My father died in a Sue Ryder Hospice. His care was magnificent and the staff at Sue Ryder ensured he had a comfortable and dignified death. The following year I walked a circuitous Land’s End to John o’ Groats to raise funds for the hospice. It was a 2,700km walk; a walk I’ll never forget.
As I walked north the land became less populated, wilder and the scenery just got better and better. On the walk I mentioned this to Ian Shiel in a pub in Blair Atholl. He looked me in the eye and said
“You’ve seen nothing yet; wait until you get to the far north.”
At the time I thought I knew the Highlands fairly well, and said something to the effect that in my dozen crossings of Scotland I had experienced land as close to heaven as you could possibly get.
“Al,” Ian said, “That’s nothing compared to the far north.”
And he was right.
The far north west of Scotland was forged in primordial times. The rocks are the oldest on the planet. The landscape was nothing I had ever experienced before. Here are just a few pictures to give you a flavour of the place:
GLEANN A CHADHA DHEIRG: CLICK TO ENLARGE
TURN AROUND: CAPLICH WINDFARM IS RIGHT BEHIND YOU! CLICK TO ENLARGE
THE SAME VIEW AS ABOVE, BUT IN BETTER WEATHER: NICKED FROM THE CAPE WRATH TRAIL WEBSITE
SUILVEN: CLICK TO ENLARGE
GLENCOUL THRUST: CLICK TO ENLARGE
I was using the Cape Wrath Trail as my route to the far north western point of Scotland. It is a popular route for experienced backpackers and has recently been incorporated into Scotland’s new End to End walk: The Scottish National Trail.
It is magnificent country. Fabulous. Jaw-droppingly beautiful. But now, a wind farm has been put in for planning, slap bang in the middle of it: Caplich windfarm.
Please excuse the lengthy preamble to get you to this horrendous news but I wanted, no, needed you to know what is at stake here. Let’s cut to the chase and see what’s proposed and how it will affect these magnificent landscapes. You know the drill by now: First, let’s look at where it is:
CLICK TO ENLARGE
Next: What other wind farms are round about, so we can see what the cumulative effects might be:
CUT-DOWN HIGHLAND COUNCIL WINDFARM MAP: JUNE 2014 – CLICK TO ENLARGE
You’ll notice that Loch Shin is to be surrounded by Very Large Windfarms, and the capitals are very important here. And next, we look at the Zone of Theoretical Visibility Map – The ZTV of the wind farm:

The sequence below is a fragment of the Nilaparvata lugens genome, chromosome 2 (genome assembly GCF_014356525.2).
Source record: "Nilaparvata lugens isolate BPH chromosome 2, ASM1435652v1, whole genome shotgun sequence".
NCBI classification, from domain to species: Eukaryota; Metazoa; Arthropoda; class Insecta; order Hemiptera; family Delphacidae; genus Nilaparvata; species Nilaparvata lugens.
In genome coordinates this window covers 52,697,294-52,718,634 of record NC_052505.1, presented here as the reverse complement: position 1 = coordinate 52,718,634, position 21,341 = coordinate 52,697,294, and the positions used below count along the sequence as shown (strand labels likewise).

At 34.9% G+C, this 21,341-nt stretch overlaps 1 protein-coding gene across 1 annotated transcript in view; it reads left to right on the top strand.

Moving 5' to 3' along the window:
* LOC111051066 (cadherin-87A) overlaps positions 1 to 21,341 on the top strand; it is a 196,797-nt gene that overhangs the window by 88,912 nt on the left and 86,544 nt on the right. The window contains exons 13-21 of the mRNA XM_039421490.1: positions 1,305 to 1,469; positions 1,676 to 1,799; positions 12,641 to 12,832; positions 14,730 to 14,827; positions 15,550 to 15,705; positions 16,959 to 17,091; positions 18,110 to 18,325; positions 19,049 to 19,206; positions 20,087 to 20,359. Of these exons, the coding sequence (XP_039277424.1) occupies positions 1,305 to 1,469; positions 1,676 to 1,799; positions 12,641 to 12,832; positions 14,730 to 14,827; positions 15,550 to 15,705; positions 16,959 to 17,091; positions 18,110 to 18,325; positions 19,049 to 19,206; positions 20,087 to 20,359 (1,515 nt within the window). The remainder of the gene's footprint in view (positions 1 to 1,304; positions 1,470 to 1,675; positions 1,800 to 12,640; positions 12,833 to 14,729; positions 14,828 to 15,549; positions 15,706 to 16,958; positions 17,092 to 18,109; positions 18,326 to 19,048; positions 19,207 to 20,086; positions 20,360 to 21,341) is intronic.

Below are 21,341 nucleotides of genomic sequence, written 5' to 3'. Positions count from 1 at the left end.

RECREATIONAL ROUTES & ZTV MAP OF CAPLICH WINDFARM: CLICK TO ENLARGE
Now the above map is important. I want you to click on it. It will open up much larger, in a new window, so I won’t lose you.
The red dotted line is the Cape Wrath Trail / Scottish National Trail. You will notice that it passes barely a mile from the Caplich Windfarm. Now I want you to scroll back up to the very colourful picture that I nicked from the Cape Wrath Trail website.
Here it is again. I’m a saint, really I am; I make this so easy for you…
CLICK TO ENLARGE: NICKED FROM THE CAPE WRATH TRAIL WEBSITE
The wind farm will be immediately behind from where the above picture is taken. Do you see that big dark peak on the far right? That’s Eagle Rock. The next picture is the view from Eagle Rock to the wind farm:
PHOTOMONTAGE OF THE CAPLICH WINDFARM FROM EAGLE ROCK: CLICK TO ENLARGE
The next map is a real shocker:
CAPLICH WINDFARM ZTV IN ASSOCIATION WITH SURROUNDING WIND FARM ZTVs: CLICK TO ENLARGE
Take some time over this map. Again, please click on it to blow it up in a new window. Ta.
What this map shows is that on top of all the other ZTVs of all the other windfarms, the Caplich windfarm’s visual presence (the green and yellow colours on the map) stretches into the very heart of Assynt. Assynt; the jewel in the crown of the far north west of Scotland. The Crown Jewels. Gnarly old Mountaineers weep at the beauty and magnificence of Assynt.
And now, some greedy, money-grubbing bastard of a landowner, who will probably benefit to the tune of some £15million, is going to stick TWENTY turbines 132m TALL (that’s 433 Imperial Feet) to trash it.
EDIT: 4:00pm Monday 16th February:
You can make your objection known by adding a note of objection on the relevant page of the Highland Council Planning Website. The objections ARE important. Please spare the time to do this. I’ll make it really easy for you:
Read a few of the objections to get a feel of what to say and then just click on the “Make a Comment” tab and get objecting! Thank you. This really is very important!
Could you let me know how you got on? Ta.
You can see James Boulter’s excellent thoughts on this by clicking on the link below: